So Herod relies on these wisest ones in his court. The writer of Matthew’s Gospel says that they’re from the East. Some traditions hold that these wise men were Magi, a Priestly caste of Persian origin that followed Zoroastrianism and practiced the interpretation of dreams and portents and astrology. Other traditions depict them with different ethnicities as the birth of this Messiah begins to move into the whole world. But somewhere along the way, they had heard of the birth of this king and came to the obvious place where he might be—in the royal household. So, sensing a rival, Herod sends these “wise ones” to find the new king so that he could “pay homage” to him. We of course know that this was deceitful. His intent was not to pay homage at all, but to destroy Jesus and stop what was about to happen to his empire. It was the only way that he could preserve what he had.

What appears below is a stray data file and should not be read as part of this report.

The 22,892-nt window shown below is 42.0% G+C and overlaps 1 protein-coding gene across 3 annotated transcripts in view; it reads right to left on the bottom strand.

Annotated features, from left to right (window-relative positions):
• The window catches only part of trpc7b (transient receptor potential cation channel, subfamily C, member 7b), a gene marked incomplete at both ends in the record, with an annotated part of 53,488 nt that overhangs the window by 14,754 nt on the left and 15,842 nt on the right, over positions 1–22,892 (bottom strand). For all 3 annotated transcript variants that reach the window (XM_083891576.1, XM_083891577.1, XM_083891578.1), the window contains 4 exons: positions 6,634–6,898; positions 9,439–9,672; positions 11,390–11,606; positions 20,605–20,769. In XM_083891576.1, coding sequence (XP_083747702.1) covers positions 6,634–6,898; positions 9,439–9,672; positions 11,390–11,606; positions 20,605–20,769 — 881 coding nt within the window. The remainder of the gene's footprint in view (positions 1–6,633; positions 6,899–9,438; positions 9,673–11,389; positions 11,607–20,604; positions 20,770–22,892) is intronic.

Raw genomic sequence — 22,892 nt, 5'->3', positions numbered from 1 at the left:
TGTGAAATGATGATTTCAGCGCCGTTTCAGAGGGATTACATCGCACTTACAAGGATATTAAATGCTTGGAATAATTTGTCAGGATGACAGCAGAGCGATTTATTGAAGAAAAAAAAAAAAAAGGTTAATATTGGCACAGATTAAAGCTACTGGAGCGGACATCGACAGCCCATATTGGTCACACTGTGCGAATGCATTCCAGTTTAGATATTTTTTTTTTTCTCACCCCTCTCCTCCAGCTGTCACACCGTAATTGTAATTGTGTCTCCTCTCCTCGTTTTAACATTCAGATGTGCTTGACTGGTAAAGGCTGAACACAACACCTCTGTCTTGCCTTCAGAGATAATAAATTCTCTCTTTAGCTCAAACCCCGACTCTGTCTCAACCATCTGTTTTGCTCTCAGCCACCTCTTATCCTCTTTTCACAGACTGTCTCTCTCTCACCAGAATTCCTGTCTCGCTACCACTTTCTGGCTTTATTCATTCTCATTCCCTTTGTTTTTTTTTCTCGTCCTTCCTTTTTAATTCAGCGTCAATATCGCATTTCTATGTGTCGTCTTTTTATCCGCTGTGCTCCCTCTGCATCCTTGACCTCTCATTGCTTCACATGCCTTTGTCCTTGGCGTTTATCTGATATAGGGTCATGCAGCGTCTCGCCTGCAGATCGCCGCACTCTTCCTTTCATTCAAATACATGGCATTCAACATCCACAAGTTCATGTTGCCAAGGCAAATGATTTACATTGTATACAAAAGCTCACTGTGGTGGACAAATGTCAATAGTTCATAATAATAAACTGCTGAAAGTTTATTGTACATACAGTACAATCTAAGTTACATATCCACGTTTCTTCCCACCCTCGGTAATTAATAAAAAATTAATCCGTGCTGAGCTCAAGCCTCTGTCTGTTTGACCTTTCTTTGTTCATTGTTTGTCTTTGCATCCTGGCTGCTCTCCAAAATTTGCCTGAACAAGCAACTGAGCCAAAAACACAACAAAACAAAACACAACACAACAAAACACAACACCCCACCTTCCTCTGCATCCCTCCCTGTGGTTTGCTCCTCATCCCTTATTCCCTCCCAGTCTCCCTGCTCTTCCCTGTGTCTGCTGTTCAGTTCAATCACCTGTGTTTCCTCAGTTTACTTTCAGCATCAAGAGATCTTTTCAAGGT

According to the passage, the wise men know that Christ was born; they needed God’s guidance, though, to find where Christ was. When they get to the place where the star has stopped, the passage tells us that they were “overwhelmed with joy”. They knelt down and paid the new king homage and offered him gifts fit for a king. Even though later interpreters have often tried to place specific meanings on these gifts of gold, frankincense, and myrrh, it is possible that the writer of the Gospel According to Matthew simply thought that these gifts, exotic and expensive as they were, were gifts that would be worthy of a great and mighty king. They were gifts of joy, gifts of gratitude, gifts of celebration.

And then the passage tells us that, heeding a warning in a dream, these wise and learned (and probably powerful) members of the court of Herod, left Bethlehem and returned to their own country, a long and difficult journey through the Middle Eastern desert. Rather than returning to their comfortable lives and their secure and powerful places in the court of Herod, they left and went a different way. They knew they had to go back to life. But it didn’t have to be the same.